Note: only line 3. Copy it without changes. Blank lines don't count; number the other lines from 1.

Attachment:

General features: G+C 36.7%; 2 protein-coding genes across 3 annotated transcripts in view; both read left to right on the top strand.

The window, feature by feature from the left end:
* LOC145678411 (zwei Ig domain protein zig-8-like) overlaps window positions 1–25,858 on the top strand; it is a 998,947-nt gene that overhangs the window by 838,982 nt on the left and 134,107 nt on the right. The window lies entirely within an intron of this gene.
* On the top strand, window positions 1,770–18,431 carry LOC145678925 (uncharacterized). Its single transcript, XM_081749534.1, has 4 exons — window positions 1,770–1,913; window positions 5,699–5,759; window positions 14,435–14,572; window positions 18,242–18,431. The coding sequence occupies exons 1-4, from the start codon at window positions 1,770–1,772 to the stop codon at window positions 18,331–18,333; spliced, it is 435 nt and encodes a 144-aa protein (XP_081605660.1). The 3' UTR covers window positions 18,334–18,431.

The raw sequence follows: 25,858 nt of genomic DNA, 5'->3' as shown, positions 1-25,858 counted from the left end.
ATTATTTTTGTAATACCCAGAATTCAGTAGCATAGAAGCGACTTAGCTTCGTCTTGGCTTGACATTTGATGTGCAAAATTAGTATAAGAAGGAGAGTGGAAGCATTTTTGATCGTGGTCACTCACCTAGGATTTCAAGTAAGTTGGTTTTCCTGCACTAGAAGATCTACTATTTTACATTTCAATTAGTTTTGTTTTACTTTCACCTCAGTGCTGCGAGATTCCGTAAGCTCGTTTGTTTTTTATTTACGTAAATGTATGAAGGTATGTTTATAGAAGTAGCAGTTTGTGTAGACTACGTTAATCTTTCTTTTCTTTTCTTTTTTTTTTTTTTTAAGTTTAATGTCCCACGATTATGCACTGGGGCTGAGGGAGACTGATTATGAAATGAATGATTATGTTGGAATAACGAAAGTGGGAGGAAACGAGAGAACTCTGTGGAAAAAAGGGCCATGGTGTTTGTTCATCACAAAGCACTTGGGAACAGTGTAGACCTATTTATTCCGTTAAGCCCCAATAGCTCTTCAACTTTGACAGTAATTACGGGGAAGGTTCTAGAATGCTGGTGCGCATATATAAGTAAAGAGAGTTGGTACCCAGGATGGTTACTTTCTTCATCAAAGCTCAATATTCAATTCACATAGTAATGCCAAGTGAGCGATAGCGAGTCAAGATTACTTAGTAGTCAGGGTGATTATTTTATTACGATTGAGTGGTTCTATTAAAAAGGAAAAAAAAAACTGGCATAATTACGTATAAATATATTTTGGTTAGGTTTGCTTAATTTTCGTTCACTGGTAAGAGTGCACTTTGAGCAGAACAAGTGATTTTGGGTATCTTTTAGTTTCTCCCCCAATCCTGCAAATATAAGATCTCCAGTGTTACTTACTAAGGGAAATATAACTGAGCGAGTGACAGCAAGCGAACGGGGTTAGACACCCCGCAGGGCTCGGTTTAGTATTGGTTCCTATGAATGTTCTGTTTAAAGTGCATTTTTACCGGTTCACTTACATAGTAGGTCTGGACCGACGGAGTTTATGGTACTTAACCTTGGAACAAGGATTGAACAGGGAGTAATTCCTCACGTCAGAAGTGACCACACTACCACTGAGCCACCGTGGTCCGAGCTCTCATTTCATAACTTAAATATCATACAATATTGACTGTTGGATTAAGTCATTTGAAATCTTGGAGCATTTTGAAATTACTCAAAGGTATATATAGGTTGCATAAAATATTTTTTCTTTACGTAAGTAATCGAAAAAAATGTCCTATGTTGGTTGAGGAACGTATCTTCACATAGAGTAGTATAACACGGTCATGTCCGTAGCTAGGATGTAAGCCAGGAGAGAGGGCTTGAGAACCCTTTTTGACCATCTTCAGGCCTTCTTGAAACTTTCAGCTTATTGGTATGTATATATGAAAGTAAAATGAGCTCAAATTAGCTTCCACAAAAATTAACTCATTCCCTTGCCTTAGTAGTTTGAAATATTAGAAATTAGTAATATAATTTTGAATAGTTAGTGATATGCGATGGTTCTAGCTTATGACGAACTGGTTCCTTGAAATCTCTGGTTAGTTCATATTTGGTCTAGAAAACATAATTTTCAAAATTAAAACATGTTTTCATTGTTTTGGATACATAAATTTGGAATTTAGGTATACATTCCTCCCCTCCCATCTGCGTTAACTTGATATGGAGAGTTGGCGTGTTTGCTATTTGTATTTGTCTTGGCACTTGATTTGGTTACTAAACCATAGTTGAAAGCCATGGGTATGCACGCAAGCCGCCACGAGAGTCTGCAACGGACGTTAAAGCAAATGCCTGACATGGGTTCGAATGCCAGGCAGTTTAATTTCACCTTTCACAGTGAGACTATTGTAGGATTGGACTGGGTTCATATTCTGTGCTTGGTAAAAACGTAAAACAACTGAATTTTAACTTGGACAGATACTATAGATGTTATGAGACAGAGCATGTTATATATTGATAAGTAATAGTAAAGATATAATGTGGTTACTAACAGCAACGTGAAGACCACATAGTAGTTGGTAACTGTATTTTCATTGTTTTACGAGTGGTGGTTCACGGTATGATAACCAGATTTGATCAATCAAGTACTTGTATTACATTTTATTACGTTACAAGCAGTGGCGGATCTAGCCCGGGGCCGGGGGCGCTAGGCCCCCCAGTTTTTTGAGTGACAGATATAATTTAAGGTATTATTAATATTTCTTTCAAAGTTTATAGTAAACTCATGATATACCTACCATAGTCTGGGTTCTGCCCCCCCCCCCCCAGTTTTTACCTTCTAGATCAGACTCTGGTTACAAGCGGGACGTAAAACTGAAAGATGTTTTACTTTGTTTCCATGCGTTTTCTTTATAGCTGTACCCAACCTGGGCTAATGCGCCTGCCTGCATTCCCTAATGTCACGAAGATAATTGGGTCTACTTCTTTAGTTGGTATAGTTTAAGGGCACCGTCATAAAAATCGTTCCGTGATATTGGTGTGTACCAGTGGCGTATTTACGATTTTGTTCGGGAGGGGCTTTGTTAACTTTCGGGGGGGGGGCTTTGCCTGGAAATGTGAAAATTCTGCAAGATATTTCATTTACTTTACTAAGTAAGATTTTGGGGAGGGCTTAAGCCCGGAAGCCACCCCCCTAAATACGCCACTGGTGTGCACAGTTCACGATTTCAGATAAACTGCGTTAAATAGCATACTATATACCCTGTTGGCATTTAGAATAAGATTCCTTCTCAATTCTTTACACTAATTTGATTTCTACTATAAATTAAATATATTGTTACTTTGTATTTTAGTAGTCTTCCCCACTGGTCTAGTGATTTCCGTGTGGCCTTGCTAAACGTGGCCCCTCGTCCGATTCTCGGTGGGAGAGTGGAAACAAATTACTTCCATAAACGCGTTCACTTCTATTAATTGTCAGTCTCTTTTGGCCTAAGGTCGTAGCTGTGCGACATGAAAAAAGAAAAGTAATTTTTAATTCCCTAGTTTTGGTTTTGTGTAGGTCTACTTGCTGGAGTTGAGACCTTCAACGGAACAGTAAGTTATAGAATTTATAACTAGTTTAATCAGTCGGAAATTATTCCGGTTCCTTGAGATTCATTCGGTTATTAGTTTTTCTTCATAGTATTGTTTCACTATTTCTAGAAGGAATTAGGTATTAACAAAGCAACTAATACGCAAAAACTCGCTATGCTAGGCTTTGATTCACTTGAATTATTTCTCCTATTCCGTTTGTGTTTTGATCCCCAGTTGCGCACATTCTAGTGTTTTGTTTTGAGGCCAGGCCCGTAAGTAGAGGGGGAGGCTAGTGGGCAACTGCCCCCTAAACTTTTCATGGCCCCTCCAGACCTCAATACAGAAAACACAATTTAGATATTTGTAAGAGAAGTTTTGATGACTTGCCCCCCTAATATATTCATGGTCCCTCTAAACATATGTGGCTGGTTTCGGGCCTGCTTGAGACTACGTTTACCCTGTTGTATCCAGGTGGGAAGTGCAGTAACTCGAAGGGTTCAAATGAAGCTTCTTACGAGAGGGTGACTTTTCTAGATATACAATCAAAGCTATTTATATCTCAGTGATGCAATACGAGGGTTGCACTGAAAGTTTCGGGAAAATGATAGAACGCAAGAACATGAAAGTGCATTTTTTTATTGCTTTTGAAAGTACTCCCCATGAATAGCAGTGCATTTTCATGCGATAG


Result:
* LOC145678411 (zwei Ig domain protein zig-8-like) overlaps window positions 1–25,858 on the top strand; it is a 998,947-nt gene that overhangs the window by 838,982 nt on the left and 134,107 nt on the right. The window lies entirely within an intron of this gene.